Diabetes screening should be protocol test in all health centers, health fairs to prevent undiagnosed diabetes and avoid later complications.
Diabetes screening tests include fasting plasma glucose (FPG) and oral glucose tolerance tests (OGTTs), which are normally used among high-risk individuals. Recently the American Diabetes Association (ADA) has proposed glycated hemoglobin (HbA1c) testing as the favored test to diagnose diabetes. Since the early stages of diabetes don’t show any physical signs and can remain undetected for a longer time, diabetes testing should be added for every patient who visits any health care facility. Complications of diabetes such as coronary vascular disease, cerebrovascular disease and peripheral vascular disease as well as retinopathy, neuropathy and nephropathy may develop. Routine diabetes testing will help prevent all these complications and in the end can save the patient some money — or even their life.
The purpose or objective of this study was to evaluate the prevalence of undiagnosed diabetes in hospitalized patients and the need for using HbA1c testing. For this observational study, adults with the exception of pregnant women were studied for 3 months upon admission at a hospital. Of the 4,691 patients admitted, 3,873 of them had their blood samples drawn due to usual clinical care; of this, 2,672 had a random plasma glucose (RPG) level ≥99mg/dL.(5.5mmol/L.). A branch of the recruited patients agreed to participate in oral glucose tolerance test (OGTTs) and were prompted within 3 months of discharge to go do the test. Patients were grouped as either known diabetic, undiagnosed diabetic or no diabetes with undiagnosed diabetic having an HbA1c of ≥ 6.5%. ANOVA, Scheffe, Mann-Whitney U and the X2 test were the main statistical analysis done.
The diabetic group was 21.5% with a CI of 95%, with an RPG ≥ 99mg/dL.(5.5mmol/L.) Of the 11.1% undiagnosed diabetes patients, the CI was 9.8%-12.4%. For the HbA1c level,s 35% of the 11% with unknown diabetes had values between 5.7%- 6.4%, which is considered to be an increased risk for diabetes. Of the 43 patients who completed OGTT, their CI was 95%.
Of the admitted patients, 11% had RPG ≥ 99mg/dL.(5.5mmol/L) in over 3 months. HbA1c should be enforced as a protocol in all hospital settings since it is cheap and a good way of detecting undiagnosed diabetes. Further studies, however, need to be performed to know how these results could be integrated in communities with adequate resources for follow up. HbA1c testing had some limitations, which included hospitalized patients having increased cell turnover and blood transfusion. Also, admitted patients will only benefit from diabetes diagnosis if there is enough resources to manage the disease in their communities.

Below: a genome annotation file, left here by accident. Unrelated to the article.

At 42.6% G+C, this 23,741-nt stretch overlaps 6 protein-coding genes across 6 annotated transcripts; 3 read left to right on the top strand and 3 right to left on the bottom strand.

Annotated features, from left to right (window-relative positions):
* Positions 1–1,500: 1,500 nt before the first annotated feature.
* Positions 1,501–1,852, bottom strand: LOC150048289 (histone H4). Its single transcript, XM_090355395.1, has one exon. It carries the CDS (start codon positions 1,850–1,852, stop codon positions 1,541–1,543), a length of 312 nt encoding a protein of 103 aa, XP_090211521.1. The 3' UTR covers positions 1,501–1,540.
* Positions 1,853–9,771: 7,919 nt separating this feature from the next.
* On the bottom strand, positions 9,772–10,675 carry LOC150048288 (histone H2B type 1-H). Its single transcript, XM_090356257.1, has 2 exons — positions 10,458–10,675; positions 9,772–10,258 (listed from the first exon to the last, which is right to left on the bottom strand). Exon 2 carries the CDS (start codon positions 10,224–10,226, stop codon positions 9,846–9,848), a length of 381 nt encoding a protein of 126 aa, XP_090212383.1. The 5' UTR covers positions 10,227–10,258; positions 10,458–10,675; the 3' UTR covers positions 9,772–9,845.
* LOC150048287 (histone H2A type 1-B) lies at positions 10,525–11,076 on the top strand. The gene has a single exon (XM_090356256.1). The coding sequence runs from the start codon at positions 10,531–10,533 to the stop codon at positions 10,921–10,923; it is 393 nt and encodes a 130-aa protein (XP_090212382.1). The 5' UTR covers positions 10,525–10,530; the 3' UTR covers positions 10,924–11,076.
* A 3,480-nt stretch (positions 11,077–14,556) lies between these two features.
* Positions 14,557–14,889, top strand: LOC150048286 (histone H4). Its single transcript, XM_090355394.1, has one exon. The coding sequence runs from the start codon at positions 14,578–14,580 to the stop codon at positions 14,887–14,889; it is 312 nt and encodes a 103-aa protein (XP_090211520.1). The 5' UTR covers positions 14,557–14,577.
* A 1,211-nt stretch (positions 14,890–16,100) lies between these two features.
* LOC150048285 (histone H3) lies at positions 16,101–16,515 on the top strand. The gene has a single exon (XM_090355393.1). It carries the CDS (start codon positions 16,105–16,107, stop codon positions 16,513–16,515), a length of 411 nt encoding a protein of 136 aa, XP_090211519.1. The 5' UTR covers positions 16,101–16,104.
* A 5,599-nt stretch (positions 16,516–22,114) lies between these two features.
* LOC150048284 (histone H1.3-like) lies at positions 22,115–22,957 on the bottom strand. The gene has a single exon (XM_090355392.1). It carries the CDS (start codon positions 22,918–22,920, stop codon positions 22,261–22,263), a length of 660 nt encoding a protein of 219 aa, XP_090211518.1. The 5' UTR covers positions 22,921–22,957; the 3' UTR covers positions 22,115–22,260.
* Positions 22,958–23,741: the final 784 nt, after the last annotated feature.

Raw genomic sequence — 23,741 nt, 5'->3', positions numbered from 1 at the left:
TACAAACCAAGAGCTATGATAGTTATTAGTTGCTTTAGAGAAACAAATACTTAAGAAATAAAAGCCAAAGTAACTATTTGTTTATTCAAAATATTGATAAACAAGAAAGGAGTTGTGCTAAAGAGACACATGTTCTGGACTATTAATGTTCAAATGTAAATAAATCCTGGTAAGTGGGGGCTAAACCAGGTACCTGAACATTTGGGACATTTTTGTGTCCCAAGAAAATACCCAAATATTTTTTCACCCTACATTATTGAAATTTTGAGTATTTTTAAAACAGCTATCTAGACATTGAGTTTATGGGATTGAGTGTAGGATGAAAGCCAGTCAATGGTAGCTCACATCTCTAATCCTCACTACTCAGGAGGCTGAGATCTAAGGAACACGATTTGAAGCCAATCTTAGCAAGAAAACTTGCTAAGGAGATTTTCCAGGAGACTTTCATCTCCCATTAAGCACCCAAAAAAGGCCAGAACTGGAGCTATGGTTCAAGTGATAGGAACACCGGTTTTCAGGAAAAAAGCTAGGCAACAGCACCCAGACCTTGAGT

In another study, “Prevalence of Elevated Hemoglobin A1c among Patients Admitted to the Hospital without a Diagnosis of Diabetes,” 695 adult patients admitted to an acute care hospital revealed a prevalence of unrecognized probable diabetes of 18% based on HbA1c levels higher than 6.1%, with 5% of the sample having HbA1c over 6.5%. These patients did not have significant hyperglycemia during the hospital admission. Patients with undiagnosed probable diabetes are at risk for development and progression of complications of diabetes before clinical recognition of their metabolic abnormalities, yet only 15% of these patients were recognized as having diabetes within 1 yr of follow-up. Screening with HbA1c levels at the time of admission to an acute care hospital may represent an opportunity to identify a high-risk group of patients with unrecognized diabetes or prediabetes and, if coupled with effective follow-up, to promote prevention of subsequent diabetes-related complications.
Patients without diabetes had a mean HbA1c of 5.57 ± 0.39%. Patients with unrecognized probable diabetes had mean HbA1c of 6.48 ± 0.41%. Patients with type 1 diabetes (n = 9) had mean HbA1c of 7.78 ± 1.21%, and patients with type 2 diabetes (n = 127) had HbA1c of 7.39 ± 1.68%. Length of stay was not significantly different among patients without diabetes, with unrecognized probable diabetes, and with diabetes.
- Diabetes screening should be added to all health center protocol visits.
- Early stages of diabetes are asymptomatic and can go undetected for many years; therefore constant screening should be done to avoid complications later on.
- On average, 15% of admitted patients had an elevated A1c for diabetes or prediabetes.
- HbA1c testing is an easy and affordable way of testing undiagnosed diabetes. It should therefore be recommended in all health centers.
Barr E, Magliano D, Zimmet P, et al. AusDiab 2005. The Australian Diabetes, Obesity and Lifestyle Study. Tracking the accelerating epidemic: its causes and outcomes. Report. Melbourne: International Diabetes Institute, 2006
American Diabetes Association. “Standards of Medical Care in Diabetes—2009.” Diabetes Care 32.Suppl 1 (2009): S13–S61. PMC. Web. 6 June 2016.
Tapp, Robyn J. et al. “Longitudinal Association of Glucose Metabolism With Retinopathy: Results from the Australian Diabetes Obesity and Lifestyle (AusDiab) Study.” Diabetes Care 31.7 (2008): 1349–1354. PMC. Web. 6 June 2016.
Wexler, Deborah J. et al. “Prevalence of Elevated Hemoglobin A1c among Patients Admitted to the Hospital without a Diagnosis of Diabetes.” The Journal of Clinical Endocrinology and Metabolism 93.11 (2008): 4238–4244. PMC. Web. 6 June 2016.
J Clin Endocrinol Metab. 2008 Nov; 93(11): 4238–4244.